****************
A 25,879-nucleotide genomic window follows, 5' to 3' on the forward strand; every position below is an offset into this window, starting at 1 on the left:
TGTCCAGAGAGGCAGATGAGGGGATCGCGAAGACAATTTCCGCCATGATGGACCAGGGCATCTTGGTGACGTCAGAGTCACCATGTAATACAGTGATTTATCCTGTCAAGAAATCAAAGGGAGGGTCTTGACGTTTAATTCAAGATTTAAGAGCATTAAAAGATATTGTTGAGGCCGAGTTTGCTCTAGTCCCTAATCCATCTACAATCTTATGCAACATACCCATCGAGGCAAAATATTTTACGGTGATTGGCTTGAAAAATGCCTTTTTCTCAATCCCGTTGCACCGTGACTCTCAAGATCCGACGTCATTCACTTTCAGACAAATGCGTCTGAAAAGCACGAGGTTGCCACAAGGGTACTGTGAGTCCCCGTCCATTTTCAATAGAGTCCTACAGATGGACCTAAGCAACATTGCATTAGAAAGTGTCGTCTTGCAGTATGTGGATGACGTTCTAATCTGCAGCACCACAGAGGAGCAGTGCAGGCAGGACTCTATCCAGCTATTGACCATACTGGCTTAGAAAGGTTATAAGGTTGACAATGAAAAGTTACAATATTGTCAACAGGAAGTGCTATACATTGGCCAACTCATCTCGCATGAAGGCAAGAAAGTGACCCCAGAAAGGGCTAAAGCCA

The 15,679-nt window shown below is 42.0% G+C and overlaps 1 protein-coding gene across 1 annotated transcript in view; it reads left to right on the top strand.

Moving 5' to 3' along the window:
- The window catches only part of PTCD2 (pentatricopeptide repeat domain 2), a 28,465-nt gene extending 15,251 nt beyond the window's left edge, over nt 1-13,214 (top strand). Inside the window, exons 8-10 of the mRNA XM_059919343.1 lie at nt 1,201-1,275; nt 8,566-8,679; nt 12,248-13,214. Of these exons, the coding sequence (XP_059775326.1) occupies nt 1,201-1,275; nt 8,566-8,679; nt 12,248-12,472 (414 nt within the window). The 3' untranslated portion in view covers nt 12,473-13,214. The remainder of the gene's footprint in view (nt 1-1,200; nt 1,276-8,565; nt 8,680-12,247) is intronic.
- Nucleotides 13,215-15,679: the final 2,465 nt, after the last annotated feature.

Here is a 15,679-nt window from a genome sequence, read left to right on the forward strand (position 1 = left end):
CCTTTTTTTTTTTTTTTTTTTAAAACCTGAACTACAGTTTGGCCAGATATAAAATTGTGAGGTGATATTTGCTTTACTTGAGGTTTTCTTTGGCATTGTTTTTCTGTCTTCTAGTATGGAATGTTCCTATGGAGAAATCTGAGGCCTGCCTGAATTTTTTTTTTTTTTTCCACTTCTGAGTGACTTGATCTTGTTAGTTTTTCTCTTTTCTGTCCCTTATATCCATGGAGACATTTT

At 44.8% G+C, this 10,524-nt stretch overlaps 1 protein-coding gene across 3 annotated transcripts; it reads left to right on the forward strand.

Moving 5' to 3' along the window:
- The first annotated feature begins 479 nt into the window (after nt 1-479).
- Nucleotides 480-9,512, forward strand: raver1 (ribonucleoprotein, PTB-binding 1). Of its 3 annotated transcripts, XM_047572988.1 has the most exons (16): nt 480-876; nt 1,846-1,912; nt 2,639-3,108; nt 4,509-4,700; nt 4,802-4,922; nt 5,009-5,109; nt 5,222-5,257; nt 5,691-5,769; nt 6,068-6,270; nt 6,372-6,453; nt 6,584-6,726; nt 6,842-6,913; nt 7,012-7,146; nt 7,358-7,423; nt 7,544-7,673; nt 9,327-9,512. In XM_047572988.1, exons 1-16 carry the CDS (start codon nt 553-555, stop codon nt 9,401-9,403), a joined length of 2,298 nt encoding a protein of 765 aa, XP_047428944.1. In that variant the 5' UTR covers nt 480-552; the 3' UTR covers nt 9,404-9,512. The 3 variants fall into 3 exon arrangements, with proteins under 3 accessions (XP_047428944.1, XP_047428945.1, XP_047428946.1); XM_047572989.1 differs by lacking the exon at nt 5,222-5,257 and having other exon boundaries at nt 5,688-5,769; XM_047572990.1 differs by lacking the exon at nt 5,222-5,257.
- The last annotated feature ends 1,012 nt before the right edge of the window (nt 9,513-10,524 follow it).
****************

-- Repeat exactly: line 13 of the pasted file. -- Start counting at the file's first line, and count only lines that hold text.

- The last annotated feature ends 1,012 nt before the right edge of the window (nt 9,513-10,524 follow it).